(Georgia Institute of Technology, 2001-01) Roth, Bryce Alexander ; Mavris, Dimitri N.
    This paper presents a work availability perspective on the thermodynamic performance of the turbofan engine and contrasts this with the classic presentation, which describes performance based primarily on cycle efficiency. It is shown that the availability perspective leads to a more fundamental understanding of the basic problem, this being to maximize the conversion of work potential stored in the fuel into useful work output. The discussion specifically addresses the impact of primary turbofan cycle parameters on usage and loss of work potential. It is shown that cycle pressure ratio governs exhaust heat losses, turbine inlet temperature governs non-equilibrium combustion losses, and fan pressure ratio governs loss due to residual exhaust kinetic energy. Finally, simplified loss calculation methods applicable to any turbofan engine are presented and the method is applied to the analysis of cycle losses in the Northrop F-5E propulsion system.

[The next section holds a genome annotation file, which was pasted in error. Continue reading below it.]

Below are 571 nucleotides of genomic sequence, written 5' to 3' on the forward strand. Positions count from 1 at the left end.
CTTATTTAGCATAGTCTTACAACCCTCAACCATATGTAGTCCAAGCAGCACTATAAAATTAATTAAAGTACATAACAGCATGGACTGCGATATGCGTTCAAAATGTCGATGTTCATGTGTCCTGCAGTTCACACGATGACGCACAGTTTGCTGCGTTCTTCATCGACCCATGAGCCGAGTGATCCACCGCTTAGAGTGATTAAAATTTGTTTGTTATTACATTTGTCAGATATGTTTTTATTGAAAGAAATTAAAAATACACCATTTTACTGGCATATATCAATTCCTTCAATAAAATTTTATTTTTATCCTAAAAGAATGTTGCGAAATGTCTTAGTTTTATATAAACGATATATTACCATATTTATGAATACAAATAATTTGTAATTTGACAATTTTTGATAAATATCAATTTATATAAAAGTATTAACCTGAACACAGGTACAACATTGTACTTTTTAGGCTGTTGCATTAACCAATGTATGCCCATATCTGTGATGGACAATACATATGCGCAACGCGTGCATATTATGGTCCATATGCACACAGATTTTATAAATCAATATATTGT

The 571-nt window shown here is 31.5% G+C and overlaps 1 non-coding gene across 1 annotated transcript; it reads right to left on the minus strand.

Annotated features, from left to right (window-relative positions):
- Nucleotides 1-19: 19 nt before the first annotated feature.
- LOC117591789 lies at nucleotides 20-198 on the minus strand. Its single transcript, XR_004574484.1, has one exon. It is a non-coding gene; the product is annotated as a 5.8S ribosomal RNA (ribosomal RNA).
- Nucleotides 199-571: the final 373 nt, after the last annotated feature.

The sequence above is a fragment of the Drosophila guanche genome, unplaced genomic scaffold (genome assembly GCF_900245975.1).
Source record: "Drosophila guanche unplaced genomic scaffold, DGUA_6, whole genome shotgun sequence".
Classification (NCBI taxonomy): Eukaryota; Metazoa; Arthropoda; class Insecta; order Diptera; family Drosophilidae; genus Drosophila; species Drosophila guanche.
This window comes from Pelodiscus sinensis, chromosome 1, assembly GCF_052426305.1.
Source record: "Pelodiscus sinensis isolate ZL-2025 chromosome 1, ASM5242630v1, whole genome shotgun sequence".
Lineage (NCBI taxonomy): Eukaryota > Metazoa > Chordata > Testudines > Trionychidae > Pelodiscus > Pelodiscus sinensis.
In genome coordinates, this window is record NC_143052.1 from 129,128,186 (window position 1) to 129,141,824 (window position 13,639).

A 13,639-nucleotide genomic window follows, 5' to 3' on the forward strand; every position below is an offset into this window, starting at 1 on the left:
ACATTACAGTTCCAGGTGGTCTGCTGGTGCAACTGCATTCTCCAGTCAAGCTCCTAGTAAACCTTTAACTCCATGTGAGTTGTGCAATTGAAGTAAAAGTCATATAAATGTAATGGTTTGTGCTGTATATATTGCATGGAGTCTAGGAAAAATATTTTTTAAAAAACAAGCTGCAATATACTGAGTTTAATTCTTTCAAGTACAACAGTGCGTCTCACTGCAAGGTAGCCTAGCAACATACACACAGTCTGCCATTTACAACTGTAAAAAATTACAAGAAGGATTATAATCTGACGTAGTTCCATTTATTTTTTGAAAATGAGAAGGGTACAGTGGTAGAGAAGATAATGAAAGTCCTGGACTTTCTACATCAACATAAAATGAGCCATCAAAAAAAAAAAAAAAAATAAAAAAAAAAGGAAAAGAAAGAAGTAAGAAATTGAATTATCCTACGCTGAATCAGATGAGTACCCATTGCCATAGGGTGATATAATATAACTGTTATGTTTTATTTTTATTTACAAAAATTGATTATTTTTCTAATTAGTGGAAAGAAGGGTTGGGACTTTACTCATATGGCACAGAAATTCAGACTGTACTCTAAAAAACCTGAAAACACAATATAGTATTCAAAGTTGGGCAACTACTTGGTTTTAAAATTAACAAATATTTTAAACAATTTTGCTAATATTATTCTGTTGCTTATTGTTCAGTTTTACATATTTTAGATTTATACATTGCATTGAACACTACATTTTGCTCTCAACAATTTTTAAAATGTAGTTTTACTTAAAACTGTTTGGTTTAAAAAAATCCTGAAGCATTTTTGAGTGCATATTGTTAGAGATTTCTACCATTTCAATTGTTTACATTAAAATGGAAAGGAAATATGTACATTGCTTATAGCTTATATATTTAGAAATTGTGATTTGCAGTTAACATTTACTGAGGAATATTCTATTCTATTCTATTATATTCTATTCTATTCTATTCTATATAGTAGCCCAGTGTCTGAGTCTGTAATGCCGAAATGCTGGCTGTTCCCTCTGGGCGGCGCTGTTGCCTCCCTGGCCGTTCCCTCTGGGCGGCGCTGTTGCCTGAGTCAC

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    Adaptive Selection of Engine Technology Solution Sets from a Large Combinatorial Space
    (Georgia Institute of Technology, 2001) Roth, Bryce Alexander ; German, Brian Joseph ; Mavris, Dimitri N. ; Macsotai, Noel I.
    This paper describes a method to assist in selecting technology concepts from amongst a pool of candidates such that the resulting concepts yield the best compromise between conflicting sign performance and technology risk. The heart of this method is a unique technology impact forecasting environment that is used in conjunction with a genetic algorithm as a tool to efficiently explore the technology combinatorial space. The technique is applied to a commercial turbofan engine technology selection problem of practical interest. A pool of forty technology concepts is proposed and evaluated, the objective being to determine which subset of technologies is the best candidate to go forward into development given conflicting objectives on performance, engine manufacturing cost, and design risk (i.e. cumulative technology readiness). Introduction manufacturing cost, design risk, etc. School of Aerospace, Georgia Tech. Member, AIAA. Director, ASDL. Associate Fellow, AIAA.